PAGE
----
A new grant at the intersection of city government and philanthropy aims to improve the quality of life for Baltimore City residents by providing broader Internet access and related essential resources.
Mayor Scott, in partnership with the Baltimore City Office of Information and Technology (BCIT) Office of Broadband and Digital Equity (BDE), created this grant — known as the Digital Equity Fund — last week. The initiative aims to reduce the digital divide and increase digital equity through a cash pool supporting community-led digital inclusion plans. The initiative begins with an initial seed of $1 million in American Rescue Plan Act (ARPA) funds; The Baltimore Civic Fund, an independent non-profit organization that supports public-private initiatives like this one, will manage the distribution of the funds. Applications are possible until June 2nd.
The fund aims to address the city’s endemic digital divide, which impacts residents’ quality of life – particularly in relation to work, education, healthcare and social interactions. Unfortunately, many Baltimore residents lack the necessary skills and devices to fully participate in economic life: more than 40 percent do not have wired broadband access at home. Centuries of disinvestment have left the most vulnerable residents, who are predominantly black and brown, hardest hit by this digital divide.
Mayor Scott acknowledged these issues and their dire impact on Baltimore residents in an announcement emailed to Technical.ly.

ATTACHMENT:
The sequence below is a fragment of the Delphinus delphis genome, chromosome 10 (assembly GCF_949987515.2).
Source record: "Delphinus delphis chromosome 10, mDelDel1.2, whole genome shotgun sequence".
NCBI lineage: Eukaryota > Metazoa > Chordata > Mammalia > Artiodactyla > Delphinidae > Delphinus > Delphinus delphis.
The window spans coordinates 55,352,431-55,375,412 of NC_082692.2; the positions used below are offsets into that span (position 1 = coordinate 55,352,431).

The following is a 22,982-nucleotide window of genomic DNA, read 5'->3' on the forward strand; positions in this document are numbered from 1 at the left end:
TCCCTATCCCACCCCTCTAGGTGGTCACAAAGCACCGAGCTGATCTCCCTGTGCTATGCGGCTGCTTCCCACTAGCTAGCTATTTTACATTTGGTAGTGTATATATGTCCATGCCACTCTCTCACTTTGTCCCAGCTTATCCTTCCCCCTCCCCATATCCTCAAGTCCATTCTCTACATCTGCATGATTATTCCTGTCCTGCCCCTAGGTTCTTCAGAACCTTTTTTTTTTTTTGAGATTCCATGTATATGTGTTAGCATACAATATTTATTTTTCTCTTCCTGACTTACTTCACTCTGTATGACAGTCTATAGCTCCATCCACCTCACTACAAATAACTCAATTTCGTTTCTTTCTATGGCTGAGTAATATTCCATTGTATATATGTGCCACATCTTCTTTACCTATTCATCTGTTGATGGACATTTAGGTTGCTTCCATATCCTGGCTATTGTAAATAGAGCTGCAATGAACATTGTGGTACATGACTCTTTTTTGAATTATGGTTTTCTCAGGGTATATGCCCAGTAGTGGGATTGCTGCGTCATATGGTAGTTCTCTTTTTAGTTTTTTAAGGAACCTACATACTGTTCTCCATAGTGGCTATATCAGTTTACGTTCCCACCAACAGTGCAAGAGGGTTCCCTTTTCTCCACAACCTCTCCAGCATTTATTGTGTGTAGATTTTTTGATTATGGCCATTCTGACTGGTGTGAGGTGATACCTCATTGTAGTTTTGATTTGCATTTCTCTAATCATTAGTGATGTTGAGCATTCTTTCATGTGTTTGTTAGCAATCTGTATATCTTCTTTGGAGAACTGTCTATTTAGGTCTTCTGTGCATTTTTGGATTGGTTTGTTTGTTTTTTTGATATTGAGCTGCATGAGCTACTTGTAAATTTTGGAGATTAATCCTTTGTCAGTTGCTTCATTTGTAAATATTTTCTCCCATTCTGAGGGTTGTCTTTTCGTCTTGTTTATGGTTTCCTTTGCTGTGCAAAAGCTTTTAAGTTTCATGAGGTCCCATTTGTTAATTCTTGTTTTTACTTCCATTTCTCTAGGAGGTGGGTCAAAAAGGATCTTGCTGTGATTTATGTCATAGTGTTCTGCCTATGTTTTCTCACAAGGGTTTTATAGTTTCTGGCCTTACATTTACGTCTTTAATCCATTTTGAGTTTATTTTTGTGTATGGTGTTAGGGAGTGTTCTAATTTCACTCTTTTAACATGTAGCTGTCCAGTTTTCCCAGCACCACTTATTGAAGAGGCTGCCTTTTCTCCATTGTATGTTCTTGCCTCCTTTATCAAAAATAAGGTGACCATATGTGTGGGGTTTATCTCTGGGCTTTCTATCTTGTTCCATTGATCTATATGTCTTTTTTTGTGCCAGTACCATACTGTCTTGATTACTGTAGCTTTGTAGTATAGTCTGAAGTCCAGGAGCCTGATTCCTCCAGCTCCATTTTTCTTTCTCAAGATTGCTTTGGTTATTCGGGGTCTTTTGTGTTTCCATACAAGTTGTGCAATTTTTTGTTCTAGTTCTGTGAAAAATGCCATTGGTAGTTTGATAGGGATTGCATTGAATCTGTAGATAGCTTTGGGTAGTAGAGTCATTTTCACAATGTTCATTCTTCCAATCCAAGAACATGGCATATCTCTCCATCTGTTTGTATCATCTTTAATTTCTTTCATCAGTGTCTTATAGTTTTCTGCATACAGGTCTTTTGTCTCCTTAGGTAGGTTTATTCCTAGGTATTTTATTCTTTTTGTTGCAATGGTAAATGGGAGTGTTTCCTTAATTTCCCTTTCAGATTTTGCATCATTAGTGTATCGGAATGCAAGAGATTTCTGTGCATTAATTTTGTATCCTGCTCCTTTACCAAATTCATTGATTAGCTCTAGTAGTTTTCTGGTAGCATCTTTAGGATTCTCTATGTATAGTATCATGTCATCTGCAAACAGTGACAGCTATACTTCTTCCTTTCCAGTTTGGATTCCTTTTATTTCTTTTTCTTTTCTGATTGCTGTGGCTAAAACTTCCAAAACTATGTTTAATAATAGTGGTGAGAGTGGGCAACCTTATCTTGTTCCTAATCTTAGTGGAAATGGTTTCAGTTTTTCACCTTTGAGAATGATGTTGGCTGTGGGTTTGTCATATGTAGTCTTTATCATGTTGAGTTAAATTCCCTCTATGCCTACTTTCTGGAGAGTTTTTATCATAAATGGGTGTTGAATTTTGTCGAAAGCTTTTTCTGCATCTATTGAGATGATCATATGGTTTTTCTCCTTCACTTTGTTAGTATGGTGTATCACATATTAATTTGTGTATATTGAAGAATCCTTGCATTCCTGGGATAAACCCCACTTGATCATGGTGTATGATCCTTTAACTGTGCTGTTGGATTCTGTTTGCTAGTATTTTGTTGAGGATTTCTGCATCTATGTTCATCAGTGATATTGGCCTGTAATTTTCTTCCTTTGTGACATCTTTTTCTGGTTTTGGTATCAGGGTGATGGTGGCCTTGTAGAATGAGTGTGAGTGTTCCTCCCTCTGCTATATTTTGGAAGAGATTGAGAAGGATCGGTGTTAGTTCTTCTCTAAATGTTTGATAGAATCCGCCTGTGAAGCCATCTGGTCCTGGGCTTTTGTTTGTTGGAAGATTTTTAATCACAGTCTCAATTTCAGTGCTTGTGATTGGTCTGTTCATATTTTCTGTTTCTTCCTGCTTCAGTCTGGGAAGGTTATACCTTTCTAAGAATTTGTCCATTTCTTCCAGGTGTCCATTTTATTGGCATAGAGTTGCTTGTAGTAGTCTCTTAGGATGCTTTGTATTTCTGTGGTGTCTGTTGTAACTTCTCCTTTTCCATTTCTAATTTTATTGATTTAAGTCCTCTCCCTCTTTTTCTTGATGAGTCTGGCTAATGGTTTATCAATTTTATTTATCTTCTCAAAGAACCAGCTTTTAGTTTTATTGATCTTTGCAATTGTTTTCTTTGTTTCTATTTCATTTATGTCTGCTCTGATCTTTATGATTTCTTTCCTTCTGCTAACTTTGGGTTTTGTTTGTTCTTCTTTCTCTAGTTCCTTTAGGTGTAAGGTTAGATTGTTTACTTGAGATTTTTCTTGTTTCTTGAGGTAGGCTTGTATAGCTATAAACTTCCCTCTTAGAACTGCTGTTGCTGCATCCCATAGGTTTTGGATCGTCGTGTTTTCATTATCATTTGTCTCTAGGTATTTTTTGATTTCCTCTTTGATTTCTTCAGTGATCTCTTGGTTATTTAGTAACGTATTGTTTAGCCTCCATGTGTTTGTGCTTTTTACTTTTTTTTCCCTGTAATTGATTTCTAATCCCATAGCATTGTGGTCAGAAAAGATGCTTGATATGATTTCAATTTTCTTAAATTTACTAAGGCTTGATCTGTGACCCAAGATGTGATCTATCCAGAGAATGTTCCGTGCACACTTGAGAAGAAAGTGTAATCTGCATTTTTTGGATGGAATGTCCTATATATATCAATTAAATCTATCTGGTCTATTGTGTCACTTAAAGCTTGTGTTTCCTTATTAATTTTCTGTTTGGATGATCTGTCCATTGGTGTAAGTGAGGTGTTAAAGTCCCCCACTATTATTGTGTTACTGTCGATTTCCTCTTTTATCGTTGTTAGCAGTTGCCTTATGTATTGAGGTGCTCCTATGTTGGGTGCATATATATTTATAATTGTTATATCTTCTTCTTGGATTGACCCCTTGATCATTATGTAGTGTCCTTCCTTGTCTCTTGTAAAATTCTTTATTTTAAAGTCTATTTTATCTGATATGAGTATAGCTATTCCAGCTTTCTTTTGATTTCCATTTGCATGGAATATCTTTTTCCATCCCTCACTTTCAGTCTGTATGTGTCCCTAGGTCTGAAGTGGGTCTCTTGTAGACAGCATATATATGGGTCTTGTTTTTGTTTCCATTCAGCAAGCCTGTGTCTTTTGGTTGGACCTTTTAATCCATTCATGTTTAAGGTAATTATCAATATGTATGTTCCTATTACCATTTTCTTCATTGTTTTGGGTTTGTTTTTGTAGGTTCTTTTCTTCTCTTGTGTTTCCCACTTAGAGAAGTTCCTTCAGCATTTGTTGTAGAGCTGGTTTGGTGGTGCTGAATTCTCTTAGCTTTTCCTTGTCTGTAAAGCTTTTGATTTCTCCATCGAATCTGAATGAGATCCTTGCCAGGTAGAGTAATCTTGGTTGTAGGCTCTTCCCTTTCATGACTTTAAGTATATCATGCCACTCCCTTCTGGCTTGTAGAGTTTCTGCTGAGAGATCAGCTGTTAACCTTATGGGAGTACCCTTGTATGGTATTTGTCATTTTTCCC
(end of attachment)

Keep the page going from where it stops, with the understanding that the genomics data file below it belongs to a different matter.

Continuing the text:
“Clearly, participating in our society requires access to affordable, high-speed internet and devices, and the knowledge and skills to use those tools,” he said. “Through the Digital Equity Fund, we are investing in community-led efforts to build knowledge and skills and close the digital divide – particularly in communities that have experienced historic divestments.”
“Through the Digital Equity Fund, we will support the great work already being done in communities and new efforts to bridge the digital divide,” added BDE interim director Kenya Asli in the same announcement. “This is an important contribution to Baltimore’s digital ecosystem and reinforces the city’s focus on long-term, sustainable solutions that benefit all Baltimore residents.”
To fill these gaps, the Digital Equity Fund will provide three types of grants to Baltimore-based 501(c)(3) organizations that work in partnership with communities. Education and outreach grants will provide between $5,000 and $10,000 for community-based activities that raise awareness of the digital divide, support programs to bridge the digital divide, and build capacity.
Planning grants, available for up to $50,000, will support community building efforts to develop neighborhood digital inclusion plans; Depending on the scope of the planning grant, the recipients receive two-stage funding. Finally, implementation grants, available for up to $75,000, will help neighborhoods enact digital inclusion plans.
According to the city’s press release, applicants should consider how their proposals would address the needs of populations most likely to fall on the wrong side of the digital divide. These groups include people with disabilities, racial or ethnic minorities, non-English speakers, ex-prisoners, families with young children, and people affected by homelessness.
Prospective applicants seeking further details, access to the application portal and details of informational sessions can visit the Baltimore Civic Fund official website:
Find out more about the Digital Equity Fund
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